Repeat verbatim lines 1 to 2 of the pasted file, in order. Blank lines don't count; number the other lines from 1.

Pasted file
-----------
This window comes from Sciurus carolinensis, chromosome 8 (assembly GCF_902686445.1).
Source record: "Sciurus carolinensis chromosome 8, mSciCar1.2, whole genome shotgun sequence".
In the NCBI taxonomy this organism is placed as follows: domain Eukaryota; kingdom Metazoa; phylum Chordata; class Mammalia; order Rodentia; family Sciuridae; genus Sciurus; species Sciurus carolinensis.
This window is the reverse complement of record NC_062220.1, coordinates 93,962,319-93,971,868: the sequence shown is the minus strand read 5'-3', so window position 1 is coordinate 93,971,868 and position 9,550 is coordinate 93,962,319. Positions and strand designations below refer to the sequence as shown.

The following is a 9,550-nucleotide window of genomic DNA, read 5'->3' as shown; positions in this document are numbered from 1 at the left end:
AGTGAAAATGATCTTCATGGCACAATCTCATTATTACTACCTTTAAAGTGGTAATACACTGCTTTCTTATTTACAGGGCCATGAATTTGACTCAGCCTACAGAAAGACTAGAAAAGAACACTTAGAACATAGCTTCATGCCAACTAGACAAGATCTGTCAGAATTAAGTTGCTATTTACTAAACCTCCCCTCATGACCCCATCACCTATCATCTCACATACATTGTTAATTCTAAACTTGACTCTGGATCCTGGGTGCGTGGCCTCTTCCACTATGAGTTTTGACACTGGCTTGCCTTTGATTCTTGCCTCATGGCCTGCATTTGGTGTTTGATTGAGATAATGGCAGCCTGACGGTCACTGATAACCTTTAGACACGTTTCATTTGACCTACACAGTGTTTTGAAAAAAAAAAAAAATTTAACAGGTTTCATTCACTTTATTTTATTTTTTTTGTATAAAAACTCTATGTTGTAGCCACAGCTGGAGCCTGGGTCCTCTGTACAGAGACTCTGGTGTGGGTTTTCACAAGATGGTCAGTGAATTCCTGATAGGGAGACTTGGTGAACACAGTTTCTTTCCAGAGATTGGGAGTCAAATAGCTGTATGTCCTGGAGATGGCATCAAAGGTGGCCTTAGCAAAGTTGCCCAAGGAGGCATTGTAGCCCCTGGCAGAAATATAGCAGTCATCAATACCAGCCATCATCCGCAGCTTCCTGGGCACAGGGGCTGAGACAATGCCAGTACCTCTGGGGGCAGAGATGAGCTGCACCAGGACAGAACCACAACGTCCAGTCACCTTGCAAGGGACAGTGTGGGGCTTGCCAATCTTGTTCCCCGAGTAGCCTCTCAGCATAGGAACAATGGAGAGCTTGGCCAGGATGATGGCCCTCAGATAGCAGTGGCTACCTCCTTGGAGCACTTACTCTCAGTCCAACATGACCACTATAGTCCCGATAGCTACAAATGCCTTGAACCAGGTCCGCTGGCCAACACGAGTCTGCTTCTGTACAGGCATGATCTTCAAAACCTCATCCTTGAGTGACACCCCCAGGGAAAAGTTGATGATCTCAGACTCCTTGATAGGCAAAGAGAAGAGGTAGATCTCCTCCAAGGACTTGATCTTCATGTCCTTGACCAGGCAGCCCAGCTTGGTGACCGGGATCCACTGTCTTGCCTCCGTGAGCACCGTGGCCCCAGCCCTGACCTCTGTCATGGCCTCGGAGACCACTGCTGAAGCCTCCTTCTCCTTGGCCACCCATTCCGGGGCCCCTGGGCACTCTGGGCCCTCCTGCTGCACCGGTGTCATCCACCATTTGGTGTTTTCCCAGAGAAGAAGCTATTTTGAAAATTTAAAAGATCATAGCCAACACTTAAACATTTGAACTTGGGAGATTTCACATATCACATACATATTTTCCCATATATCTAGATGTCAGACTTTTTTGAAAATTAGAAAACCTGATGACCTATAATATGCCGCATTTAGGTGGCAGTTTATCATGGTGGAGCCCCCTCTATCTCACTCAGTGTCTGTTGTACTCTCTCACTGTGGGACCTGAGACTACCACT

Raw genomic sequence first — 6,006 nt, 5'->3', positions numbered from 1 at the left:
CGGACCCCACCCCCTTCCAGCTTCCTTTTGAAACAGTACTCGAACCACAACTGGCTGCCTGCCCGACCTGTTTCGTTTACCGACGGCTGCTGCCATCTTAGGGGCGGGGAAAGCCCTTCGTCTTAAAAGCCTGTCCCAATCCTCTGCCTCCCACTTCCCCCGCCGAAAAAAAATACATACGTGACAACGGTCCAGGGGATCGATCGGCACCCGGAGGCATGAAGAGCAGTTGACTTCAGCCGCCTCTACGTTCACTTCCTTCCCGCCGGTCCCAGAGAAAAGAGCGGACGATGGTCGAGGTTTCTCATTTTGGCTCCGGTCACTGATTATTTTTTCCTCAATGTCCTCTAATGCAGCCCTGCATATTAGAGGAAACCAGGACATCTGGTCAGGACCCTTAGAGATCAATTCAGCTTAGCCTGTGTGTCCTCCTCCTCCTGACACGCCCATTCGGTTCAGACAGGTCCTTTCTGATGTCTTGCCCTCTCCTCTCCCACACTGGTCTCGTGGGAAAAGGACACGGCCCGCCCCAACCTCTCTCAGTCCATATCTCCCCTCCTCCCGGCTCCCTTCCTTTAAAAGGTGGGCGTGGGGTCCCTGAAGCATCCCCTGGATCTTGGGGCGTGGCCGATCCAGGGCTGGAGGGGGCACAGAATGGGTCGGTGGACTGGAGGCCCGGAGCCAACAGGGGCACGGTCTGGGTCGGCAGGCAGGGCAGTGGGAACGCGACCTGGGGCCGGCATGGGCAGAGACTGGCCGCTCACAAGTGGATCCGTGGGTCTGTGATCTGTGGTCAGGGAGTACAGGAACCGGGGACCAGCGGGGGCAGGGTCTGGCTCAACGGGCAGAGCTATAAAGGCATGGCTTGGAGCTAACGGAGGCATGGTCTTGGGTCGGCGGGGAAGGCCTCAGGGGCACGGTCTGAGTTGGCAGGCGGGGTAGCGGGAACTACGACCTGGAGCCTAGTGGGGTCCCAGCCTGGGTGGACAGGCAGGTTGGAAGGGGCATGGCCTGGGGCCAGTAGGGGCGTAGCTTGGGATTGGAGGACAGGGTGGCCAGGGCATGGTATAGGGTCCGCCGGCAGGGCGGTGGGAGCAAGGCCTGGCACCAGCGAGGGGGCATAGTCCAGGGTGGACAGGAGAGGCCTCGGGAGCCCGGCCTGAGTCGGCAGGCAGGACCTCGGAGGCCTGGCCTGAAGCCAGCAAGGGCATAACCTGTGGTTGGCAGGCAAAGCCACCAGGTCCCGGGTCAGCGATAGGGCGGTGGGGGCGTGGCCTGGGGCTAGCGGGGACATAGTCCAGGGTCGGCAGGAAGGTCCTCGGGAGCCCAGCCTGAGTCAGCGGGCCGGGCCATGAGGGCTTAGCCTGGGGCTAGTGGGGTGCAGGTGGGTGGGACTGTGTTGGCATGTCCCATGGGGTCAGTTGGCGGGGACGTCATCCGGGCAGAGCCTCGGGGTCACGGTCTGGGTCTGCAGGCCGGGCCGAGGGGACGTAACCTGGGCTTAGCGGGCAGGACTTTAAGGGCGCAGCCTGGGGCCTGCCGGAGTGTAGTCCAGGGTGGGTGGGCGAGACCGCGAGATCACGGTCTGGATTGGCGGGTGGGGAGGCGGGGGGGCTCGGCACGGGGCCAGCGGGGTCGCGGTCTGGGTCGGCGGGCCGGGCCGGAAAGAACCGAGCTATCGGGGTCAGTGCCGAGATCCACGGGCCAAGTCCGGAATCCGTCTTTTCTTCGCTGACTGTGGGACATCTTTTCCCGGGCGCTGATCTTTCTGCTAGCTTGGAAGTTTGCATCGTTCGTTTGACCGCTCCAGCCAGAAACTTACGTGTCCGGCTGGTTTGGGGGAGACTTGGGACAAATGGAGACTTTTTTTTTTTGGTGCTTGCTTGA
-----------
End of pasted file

This window comes from Sciurus carolinensis, chromosome 8 (assembly GCF_902686445.1).
Source record: "Sciurus carolinensis chromosome 8, mSciCar1.2, whole genome shotgun sequence".